News | October 13, 2021

The Huntington Acquires W. Bruce Fye Cardiology Collection

The Fye Collection of Cardiovascular Medicine, Surgery, Science, and Technology. The Huntington Library, Art Museum, and Botanical Gardens

Walter B. James and Horatio B. Williams, "The Electrocardiogram in Clinical Medicine," American Journal of the Medical Sciences, 1910.

San Marino, CA -- The Huntington Library, Art Museum, and Botanical Gardens announced today that it has acquired one of the world’s most significant libraries focused on the history of cardiology and cardiovascular science. The W. Bruce Fye Collection of Cardiovascular Medicine, Surgery, Science, and Technology contains more than 2,700 books and more than 12,000 offprints of articles, dissertations, and secondary publications that document not only the evolution of our understanding of the heart and circulatory system but also the development of modern medicine. The collection, spanning the 16th through 20th centuries, was assembled by W. Bruce Fye, a cardiologist and historian who is professor emeritus of medicine and history of medicine at the Mayo Clinic College of Medicine and Science in Rochester, Minnesota.

“Dr. Fye’s extraordinary collection is, without a doubt, the finest and largest private collection of cardiology materials ever assembled,” said Joel A. Klein, Molina Curator for the History of Medicine and Allied Sciences at The Huntington. “This gift is profoundly exciting as it builds on the strengths of our early science and medicine holdings, but it is also transformative and takes us in new directions that will make The Huntington one of the best locations to study the history of modern cardiovascular technology and medicine.”

Among the many highlights of the collection are a 1559 first edition of Realdo Colombo’s De re Anatomica (On Things Anatomical), the first book to provide a clear description of the pulmonary circulation; Caleb Hillier Parry’s Inquiry into the Symptoms and Causes of the Syncope Anginosa, published in 1799, which includes the first description of angina (chest discomfort and shortness of breath) as a symptom of coronary artery disease; and a rare 1888 book on heart disease by John Keating and William Edwards of Philadelphia that features early albumen photographs of dissected hearts with various conditions.

Also included are numerous early editions of William Harvey’s monumental work De Motu Cordis et Sanguinis in Animalibus (On the Movement of the Heart and Blood in Animals), including a rare 1648 edition published in Rotterdam, Netherlands, as well as several editions of Harvey’s book De Generatione Animalium (On the Generation of Animals), first published in 1651, which sets forth theories that would contribute to the future field of embryology. Other rarities from early modern science are volumes by the likes of Frederik Ruysch, a Dutch anatomist and a pioneer in techniques of preserving organs and tissue, and Ercole Sassonia, an Italian Renaissance physician and clinician. Additional works document the history of modern technological developments related to the cardiovascular system, including the stethoscope, the echocardiogram, and heart transplantation. The collection also features many remarkable individual histories, such as that of Helen B. Taussig, the pioneer of pediatric cardiology and co-inventor (with surgeon Alfred Blalock and African American laboratory supervisor Vivien Thomas) of the so-called “blue baby” operation.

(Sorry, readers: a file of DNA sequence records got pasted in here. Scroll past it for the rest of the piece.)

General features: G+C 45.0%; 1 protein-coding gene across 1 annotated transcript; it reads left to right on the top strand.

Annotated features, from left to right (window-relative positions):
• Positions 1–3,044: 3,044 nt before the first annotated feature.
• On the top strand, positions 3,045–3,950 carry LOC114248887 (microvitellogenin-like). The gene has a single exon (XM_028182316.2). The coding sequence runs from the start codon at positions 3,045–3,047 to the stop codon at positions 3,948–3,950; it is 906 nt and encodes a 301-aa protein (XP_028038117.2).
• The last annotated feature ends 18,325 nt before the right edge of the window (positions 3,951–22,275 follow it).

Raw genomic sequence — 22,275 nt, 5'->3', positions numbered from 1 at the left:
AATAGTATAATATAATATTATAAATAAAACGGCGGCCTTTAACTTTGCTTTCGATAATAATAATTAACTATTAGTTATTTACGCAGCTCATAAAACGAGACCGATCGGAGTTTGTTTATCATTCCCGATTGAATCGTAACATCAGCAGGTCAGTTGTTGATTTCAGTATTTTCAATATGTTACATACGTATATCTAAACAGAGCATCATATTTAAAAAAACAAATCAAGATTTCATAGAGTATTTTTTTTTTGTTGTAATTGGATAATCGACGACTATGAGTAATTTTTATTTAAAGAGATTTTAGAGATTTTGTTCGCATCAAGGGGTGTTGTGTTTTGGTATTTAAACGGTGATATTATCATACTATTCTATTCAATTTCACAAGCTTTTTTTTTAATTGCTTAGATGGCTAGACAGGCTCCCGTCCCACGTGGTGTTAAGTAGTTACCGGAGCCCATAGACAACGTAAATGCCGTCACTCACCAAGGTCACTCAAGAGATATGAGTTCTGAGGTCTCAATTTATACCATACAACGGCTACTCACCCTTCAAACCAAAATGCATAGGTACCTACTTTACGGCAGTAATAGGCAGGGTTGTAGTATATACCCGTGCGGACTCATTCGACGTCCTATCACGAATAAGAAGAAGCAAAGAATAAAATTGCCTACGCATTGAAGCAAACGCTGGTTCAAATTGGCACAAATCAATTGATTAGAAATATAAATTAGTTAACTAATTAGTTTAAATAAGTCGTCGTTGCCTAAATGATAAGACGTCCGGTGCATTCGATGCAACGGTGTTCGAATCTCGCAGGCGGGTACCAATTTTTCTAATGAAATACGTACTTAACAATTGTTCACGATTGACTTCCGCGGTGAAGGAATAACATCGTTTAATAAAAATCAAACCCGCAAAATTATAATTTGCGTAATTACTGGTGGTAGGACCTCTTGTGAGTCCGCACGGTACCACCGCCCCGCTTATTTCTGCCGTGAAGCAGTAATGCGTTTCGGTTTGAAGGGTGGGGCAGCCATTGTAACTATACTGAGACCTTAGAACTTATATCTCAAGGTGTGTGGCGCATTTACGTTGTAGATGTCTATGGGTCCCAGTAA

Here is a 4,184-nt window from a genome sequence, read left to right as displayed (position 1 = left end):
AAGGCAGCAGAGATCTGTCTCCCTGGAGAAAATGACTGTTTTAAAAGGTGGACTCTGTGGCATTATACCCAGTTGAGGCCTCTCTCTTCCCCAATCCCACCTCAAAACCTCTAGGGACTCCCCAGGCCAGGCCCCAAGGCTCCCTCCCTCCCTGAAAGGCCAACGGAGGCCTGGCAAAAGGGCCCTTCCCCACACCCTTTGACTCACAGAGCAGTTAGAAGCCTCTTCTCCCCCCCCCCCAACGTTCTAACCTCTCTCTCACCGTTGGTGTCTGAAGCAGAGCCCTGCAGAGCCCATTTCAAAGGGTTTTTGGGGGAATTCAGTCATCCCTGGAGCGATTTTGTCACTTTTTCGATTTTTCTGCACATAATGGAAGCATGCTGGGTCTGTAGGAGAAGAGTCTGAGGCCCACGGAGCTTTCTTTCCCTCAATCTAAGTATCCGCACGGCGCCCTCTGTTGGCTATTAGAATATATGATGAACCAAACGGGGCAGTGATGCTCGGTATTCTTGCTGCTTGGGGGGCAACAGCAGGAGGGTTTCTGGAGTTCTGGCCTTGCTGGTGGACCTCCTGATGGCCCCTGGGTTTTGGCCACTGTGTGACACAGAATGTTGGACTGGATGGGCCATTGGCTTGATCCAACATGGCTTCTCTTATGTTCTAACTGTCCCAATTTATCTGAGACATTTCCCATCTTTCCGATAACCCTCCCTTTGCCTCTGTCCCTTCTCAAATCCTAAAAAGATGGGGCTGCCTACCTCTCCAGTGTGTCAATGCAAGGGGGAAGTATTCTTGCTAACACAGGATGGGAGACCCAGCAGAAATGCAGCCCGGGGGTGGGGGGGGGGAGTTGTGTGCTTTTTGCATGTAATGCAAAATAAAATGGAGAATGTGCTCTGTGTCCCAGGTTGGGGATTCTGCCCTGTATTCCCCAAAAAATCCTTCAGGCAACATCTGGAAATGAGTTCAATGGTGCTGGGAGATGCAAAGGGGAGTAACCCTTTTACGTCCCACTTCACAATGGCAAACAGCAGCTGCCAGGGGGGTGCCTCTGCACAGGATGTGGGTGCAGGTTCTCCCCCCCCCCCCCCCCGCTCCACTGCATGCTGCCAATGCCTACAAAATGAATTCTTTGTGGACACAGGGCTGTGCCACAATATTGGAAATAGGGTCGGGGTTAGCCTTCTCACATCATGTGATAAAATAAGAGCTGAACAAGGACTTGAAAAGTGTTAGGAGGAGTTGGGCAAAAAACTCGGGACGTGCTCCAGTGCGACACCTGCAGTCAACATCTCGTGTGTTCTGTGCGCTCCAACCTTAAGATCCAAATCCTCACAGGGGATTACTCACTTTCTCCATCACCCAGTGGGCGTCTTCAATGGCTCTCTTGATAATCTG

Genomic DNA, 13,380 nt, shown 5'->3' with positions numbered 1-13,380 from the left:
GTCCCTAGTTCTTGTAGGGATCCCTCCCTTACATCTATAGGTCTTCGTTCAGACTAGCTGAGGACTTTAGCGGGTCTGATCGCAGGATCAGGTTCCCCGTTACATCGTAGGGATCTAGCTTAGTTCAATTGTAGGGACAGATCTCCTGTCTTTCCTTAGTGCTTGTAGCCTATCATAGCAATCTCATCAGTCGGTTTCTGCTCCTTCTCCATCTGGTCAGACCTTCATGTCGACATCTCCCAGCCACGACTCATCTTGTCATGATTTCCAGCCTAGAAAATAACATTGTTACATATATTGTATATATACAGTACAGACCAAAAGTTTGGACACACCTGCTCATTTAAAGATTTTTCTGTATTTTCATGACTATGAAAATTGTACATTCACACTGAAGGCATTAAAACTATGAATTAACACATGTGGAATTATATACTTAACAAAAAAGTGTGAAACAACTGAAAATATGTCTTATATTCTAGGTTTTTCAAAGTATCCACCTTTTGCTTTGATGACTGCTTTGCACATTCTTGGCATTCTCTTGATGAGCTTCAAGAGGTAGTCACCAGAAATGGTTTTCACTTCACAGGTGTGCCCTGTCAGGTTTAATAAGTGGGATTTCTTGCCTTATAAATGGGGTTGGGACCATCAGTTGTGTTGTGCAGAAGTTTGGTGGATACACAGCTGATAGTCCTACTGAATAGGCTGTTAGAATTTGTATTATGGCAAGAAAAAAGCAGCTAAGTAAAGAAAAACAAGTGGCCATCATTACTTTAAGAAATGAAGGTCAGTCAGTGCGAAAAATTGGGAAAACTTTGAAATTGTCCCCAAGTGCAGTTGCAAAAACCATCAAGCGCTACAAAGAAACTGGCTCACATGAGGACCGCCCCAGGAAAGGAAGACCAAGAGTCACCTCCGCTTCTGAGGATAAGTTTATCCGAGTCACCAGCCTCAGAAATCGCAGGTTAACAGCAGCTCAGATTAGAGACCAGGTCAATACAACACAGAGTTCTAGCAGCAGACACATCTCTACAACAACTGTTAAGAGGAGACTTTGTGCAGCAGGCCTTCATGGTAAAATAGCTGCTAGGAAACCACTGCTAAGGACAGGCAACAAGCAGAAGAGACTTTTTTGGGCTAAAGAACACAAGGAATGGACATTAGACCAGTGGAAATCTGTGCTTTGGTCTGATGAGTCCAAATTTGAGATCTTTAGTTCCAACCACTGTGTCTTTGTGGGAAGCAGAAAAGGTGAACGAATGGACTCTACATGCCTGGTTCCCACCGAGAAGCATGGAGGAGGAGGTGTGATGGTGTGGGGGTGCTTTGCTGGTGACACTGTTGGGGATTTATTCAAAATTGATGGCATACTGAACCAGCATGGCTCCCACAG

Among other important materials in the history of medicine at The Huntington, the Fye Collection joins archives and rare books from the Los Angeles County Medical Association and the Longo Collection on Reproductive Biology. In addition, the collection adds to the strengths of the Burndy Library’s extensive history of science and technology holdings, notably materials on the history of electricity. Klein and other Library staff currently are starting the process of organizing and cataloging the Fye Collection so that it can be made available to researchers in the future.

“The heart and the cardiovascular system, central to the history of science and medicine, also have dimensions in the broader humanities, from literature to art history,” said Klein. “For instance, among the many phrases that Shakespeare coined are ‘heart of gold’ and ‘fainthearted,’ as well as the expression about wearing your heart on your sleeve. In art history, the heart has been a symbol of love since the Middle Ages and remains so in such traditions as giving heart-themed valentine cards. Likewise, cardiovascular disease remains a central part of our collective experience today. It continues to be a leading cause of mortality and, in one way or another, affects the lives of practically everyone.”

Born in 1946, Fye grew up in Yardley, Pennsylvania, and began collecting books when he was a student at Pennsbury High School. He went on to earn his bachelor’s degree from the Johns Hopkins University (1968), his medical degree from the Johns Hopkins School of Medicine (1972), and a master’s degree from the Johns Hopkins Institute of the History of Medicine (1978).

Fye has authored more than 100 historical and biographical articles and three books: The Development of American Physiology: Scientific Medicine in the Nineteenth Century (1987); American Cardiology: The History of a Specialty and Its College (1996), which won the prestigious Welch Medal of the American Association for the History of Medicine; and Caring for the Heart: Mayo Clinic and the Rise of Specialization (2015). He is the former president of the American College of Cardiology, the American Association for the History of Medicine, and the American Osler Society, which gave him its lifetime achievement award in 2009.